Richard Clayderman

'The Prince of Romance', Richard Clayderman, woos Andrew Johnston

Music legend Richard Clayderman leads a charmed life. The 70 million-selling man they call ‘the Prince of Romance’ has a mansion’s worth of pianos and a top drawer full of fan mail. ‘I have received many letters with a link to sexuality,’ smiles the ivory-tinkler. ‘With your permission, I’ll keep them hidden. Let’s keep the mystery on this!’

Clayderman is chatting to CultureNorthernIreland ahead of a show at the Belfast Waterfront on April 16 (2010). It is the balladeer’s third visit to the venue. ‘It is my pleasure to be back again in this beautiful hall,’ he says. An eight-piece string section from Belfast will join him on the night. ‘I have been certified that they are of the highest quality,’ Clayderman says. ‘Sometimes, I’m stressed to work with musicians of a not-too-high quality, but in Ireland I know that the level is extremely high.’

The 56-year-old Frenchman has recorded more than 1,200 melodies across some 150 albums in a 34-year career. Yet, he is happy to look beyond his back catalogue for the set list. ‘Among the pieces of music I will perform in Belfast are two which were originally performed by the Corrs,’ he reveals. ‘I am very fond of the Corrs, and I have adapted these two very Irish compositions to my piano.’ The evening will also feature original work, movie themes and a medley of Stevie Wonder hits. ‘I’m a fan of his way to play the keyboards,’ coos Clayderman.

After listing the musical instruments cluttering his Normandy home – a grand piano here, an electric keyboard there – Clayderman swells with pride as he discusses the impact of his most popular recording, 1976’s ‘Ballade pour Adeline’. ‘I assume that thousands of women aged today less than 35 years old have been named “Adeline” because of the song,’ he purrs. ‘I have received many letters from married couples who have named their little girl “Adeline” because of making love while listening to it.’ This writer’s girlfriend and her mother are both called Adeline, but they were named after a nun. I don’t tell Clayderman. It might burst his bubble.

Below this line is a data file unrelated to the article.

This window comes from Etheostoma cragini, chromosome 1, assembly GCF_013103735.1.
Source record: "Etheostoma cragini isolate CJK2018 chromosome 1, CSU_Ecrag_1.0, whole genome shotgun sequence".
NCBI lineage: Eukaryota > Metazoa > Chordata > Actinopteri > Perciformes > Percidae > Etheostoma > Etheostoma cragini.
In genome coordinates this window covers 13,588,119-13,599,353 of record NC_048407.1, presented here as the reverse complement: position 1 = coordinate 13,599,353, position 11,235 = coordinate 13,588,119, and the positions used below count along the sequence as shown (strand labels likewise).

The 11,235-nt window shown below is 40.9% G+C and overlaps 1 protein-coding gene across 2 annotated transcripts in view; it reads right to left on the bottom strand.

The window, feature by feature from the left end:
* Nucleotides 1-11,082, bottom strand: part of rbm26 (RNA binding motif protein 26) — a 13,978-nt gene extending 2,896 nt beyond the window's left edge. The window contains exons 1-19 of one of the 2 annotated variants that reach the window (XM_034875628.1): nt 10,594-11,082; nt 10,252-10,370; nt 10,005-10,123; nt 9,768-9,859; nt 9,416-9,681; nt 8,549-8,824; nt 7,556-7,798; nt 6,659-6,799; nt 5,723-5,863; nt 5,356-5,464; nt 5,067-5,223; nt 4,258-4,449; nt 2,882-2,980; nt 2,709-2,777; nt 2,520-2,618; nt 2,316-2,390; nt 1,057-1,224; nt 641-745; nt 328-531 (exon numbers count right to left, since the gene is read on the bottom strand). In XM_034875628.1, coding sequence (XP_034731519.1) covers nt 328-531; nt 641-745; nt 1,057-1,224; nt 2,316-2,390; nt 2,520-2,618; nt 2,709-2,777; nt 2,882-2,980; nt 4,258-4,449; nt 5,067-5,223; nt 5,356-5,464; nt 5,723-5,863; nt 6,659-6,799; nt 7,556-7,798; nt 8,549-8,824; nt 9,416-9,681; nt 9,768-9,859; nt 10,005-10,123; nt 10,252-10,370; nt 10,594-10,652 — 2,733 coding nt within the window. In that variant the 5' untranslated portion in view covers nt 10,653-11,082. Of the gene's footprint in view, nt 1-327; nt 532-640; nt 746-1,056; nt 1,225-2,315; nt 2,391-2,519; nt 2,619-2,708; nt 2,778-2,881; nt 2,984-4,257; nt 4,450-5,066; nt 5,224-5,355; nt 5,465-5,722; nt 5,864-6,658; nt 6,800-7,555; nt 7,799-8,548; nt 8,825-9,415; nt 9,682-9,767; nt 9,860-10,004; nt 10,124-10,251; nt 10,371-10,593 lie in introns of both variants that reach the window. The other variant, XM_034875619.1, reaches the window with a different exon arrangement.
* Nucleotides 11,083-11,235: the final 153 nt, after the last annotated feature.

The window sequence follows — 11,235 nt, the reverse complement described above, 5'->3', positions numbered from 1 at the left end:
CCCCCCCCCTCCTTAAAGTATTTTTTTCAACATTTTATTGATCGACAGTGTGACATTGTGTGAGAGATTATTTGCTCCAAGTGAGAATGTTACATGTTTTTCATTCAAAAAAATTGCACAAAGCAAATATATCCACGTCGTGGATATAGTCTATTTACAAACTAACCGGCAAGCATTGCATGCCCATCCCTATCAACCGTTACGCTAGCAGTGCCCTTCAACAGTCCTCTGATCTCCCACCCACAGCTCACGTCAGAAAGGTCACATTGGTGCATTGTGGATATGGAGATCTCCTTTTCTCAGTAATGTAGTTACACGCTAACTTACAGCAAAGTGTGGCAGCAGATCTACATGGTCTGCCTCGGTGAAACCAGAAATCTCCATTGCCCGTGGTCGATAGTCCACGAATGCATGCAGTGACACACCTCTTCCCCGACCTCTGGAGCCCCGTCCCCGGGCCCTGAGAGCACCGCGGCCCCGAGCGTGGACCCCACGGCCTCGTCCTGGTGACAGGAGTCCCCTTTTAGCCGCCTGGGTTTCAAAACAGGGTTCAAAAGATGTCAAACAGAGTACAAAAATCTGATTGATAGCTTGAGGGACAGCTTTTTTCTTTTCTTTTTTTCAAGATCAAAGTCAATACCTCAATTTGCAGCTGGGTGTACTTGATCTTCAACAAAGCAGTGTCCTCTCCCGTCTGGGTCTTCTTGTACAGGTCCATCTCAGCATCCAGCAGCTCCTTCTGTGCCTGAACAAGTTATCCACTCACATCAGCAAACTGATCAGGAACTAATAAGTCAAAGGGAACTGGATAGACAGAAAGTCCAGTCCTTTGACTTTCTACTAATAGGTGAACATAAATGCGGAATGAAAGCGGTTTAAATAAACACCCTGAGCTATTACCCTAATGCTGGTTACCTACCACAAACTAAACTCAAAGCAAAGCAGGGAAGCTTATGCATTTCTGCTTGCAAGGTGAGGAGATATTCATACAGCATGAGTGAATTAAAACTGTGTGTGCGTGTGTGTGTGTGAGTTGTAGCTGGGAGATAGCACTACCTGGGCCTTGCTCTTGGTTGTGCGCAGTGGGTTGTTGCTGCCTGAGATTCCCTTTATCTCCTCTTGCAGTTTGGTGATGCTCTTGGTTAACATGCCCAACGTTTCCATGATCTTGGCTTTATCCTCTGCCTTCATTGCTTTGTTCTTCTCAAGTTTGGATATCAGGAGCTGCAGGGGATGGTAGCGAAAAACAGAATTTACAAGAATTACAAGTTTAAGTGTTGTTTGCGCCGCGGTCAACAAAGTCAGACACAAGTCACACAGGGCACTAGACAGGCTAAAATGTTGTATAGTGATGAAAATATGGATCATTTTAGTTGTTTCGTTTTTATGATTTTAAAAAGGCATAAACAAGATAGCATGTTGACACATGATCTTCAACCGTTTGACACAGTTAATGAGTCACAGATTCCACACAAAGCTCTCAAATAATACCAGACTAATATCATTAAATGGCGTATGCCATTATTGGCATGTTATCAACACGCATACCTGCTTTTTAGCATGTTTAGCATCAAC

‘To be romantic is to be concerned with the beauty of the sky, of the sea and of nature,’ he continues. ‘It is to feel love while being surrounded by beauty. I am trying to transmit through the piano all my feelings.’

He might be a dreamer and an eternal romantic, but one thing Clayderman isn’t is an evangelist. An ongoing misconception is that the musician is a Jehovah’s Witness. ‘I have had many letters requesting me to join a group of other Witnesses on a specific date,’ the pianist groans. ‘I have also received letters advising me to immediately leave the European territories as they are damned and malefic for me.’

Understandably, then, Clayderman guards his privacy, preferring the company of his family to the celebrity circuit. ‘I am rather calm, shy and reserved,’ he says. ‘I don’t like going out to discos, clubs or bars. I need to be in a quiet environment to reload my batteries and get some energy in order to use it on my piano. I don’t speak loud and rarely get irritated. I keep everything inside.’

Clayderman, whose father was a piano teacher, began learning to play at a young age. ‘I was born with music around me,’ he says. ‘There was not one day without music at home. I went to the keyboard quite naturally when I was three or four. I can truly say that music has always been part of my life.’ At 12, he was enrolled in the Paris Conservatoire of Music, where he won acclaim in his teenage years.

Following stints as a bank clerk and as an accompanist to contemporary French artists, such as Johnny Hallyday and Michel Sardou, Clayderman – then still known by his birth name of Philippe Pagès – met producers Olivier Toussaint and Paul de Senneville. De Senneville had composed a ballad in tribute to his new daughter, Adeline, and 23-year-old Pagès was recruited to perform it.

Clayderman earned his famous nickname in 1984, when he appeared at a charity concert in New York City hosted by the then First Lady of the United States, Nancy Reagan. Says Clayderman: ‘After the concert, she thanked me, and said, “You know, Richard, you’re really a prince of romance.” She meant that my style of music is romantic – soft, evoking love, emotions, feelings…’

Clayderman ponders the upcoming Belfast gig. He describes his fan base as ‘very eclectic’, yet still worries about the reaction from the audience. ‘I would not like to perform for people who would not like what I do,’ frets the maestro. ‘That would be hateful for me and for them.’